EAGLE PHARM. INC., v. SLAYBACK PHARMA LLC, Appeal No. 2019-1924 (Fed. Cir. May 8, 2020).  Before O’Malley, Reyna, and Chen.  Appealed from D. Del. (Judge Connolly).  (Doctrine of Equivalents, Disclosure-Dedication Doctrine)


Eagle sued Slayback for infringing four patents covering Eagle’s brand name bendamustine pharmaceutical product, Belrapzo®.  The drug is used to treat chronic lymphocytic leukemia and indolent B-cell non-Hodgkin lymphoma.

The four asserted patents contain essentially the same written description.  Slayback stipulated to literal infringement of all limitations of the asserted claims, except for the limitation of “a pharmaceutically acceptable fluid comprising a mixture of polyethylene glycol and propylene glycol.”  Their formulations used ethanol instead of polyethylene glycol.  However, Eagle asserted this feature was infringed under the doctrine of equivalents because ethanol in Slayback’s formulation was insubstantially different from the propylene glycol (“PG”) in the claimed composition.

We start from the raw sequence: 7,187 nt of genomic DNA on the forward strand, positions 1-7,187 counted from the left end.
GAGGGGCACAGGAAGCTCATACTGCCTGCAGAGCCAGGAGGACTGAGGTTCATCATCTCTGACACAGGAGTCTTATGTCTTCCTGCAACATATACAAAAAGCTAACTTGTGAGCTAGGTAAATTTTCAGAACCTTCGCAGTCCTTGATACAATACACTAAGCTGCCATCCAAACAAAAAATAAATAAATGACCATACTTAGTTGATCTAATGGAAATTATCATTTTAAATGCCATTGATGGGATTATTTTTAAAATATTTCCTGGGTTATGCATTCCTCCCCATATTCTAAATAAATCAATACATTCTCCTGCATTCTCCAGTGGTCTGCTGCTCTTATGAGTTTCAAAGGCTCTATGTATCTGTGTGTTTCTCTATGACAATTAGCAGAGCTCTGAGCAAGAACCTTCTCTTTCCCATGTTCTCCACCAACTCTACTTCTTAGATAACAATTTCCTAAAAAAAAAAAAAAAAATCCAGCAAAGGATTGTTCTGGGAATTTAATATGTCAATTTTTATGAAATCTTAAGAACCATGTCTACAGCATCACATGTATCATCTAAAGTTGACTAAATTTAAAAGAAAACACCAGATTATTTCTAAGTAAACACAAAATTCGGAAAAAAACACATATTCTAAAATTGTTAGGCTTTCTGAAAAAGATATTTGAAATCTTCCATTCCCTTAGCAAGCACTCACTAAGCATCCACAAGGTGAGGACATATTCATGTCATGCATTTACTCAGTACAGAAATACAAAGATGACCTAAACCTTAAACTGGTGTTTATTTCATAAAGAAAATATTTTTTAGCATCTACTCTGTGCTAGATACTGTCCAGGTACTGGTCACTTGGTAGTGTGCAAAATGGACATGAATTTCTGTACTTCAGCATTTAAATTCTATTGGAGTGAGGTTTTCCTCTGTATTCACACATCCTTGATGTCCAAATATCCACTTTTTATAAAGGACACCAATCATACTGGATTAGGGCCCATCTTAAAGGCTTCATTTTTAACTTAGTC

In defense, Slayback moved for a judgment of non-infringement on the pleadings, arguing that that disclosure-dedication doctrine barred Eagle’s claim of infringement under the doctrine of equivalents because the asserted patents disclose, but do not claim, ethanol as an alternative solvent to PG.  The district court agreed and granted the motion, finding that the written description of the asserted patents unambiguously and repeatedly identify ethanol as an alternative to PG.


Does the disclosure-dedication doctrine apply?  (continue reading)

Summary by:  Jason French

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